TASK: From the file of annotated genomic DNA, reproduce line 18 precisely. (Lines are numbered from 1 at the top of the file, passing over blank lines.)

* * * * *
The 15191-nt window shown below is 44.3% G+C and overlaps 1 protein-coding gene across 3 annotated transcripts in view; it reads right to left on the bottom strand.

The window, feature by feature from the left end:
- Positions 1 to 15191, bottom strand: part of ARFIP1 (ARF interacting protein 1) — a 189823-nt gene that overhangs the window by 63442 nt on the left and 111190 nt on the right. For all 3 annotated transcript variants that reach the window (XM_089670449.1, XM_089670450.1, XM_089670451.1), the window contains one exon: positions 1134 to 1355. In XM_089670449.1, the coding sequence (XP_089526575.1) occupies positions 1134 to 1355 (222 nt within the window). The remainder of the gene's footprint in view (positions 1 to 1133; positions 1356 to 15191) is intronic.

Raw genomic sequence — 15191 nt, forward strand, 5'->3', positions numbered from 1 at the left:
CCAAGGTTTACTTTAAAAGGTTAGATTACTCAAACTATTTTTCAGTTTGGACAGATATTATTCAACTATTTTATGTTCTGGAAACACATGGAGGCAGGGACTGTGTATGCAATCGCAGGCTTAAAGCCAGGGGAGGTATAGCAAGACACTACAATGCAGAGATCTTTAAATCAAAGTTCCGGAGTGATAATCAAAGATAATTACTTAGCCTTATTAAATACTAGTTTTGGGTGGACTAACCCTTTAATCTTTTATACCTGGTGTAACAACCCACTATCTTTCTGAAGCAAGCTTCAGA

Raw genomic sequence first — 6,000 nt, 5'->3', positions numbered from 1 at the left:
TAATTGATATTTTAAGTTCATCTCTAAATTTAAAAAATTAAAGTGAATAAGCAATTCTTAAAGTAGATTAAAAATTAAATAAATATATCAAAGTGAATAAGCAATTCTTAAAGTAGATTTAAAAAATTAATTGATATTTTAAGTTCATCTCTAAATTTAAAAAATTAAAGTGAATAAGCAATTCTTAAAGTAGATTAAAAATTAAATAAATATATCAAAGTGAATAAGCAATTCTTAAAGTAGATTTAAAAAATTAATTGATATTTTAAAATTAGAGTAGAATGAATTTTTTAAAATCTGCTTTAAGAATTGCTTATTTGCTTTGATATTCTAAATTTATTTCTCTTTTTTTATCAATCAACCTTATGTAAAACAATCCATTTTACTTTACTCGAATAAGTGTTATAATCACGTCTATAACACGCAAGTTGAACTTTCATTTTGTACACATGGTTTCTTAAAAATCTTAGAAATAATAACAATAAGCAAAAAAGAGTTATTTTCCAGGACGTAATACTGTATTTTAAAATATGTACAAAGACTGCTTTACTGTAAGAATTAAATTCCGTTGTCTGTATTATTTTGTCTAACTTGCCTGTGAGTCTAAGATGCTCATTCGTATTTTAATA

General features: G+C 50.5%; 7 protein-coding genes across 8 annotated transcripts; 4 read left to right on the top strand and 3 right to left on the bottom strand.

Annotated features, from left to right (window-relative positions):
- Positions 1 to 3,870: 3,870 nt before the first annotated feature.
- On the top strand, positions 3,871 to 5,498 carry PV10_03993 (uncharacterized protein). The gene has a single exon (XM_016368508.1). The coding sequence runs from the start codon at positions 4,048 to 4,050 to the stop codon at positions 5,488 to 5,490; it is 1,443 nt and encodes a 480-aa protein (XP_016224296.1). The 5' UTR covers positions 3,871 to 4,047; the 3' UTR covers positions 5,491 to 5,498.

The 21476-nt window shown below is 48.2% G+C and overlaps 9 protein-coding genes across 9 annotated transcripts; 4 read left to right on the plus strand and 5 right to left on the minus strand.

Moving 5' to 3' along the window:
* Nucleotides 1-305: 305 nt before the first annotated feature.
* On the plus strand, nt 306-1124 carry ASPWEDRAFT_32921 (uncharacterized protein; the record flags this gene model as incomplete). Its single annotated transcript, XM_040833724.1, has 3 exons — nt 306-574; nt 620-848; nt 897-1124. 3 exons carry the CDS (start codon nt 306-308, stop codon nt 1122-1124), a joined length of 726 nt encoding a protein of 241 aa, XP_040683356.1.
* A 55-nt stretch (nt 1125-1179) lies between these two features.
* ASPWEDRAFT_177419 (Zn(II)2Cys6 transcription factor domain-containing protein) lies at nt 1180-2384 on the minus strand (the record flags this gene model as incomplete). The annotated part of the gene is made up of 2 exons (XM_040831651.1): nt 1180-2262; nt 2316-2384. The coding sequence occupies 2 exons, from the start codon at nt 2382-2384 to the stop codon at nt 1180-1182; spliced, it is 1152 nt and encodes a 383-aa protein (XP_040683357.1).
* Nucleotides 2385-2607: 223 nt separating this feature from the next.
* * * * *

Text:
* Nucleotides 2385-2607: 223 nt separating this feature from the next.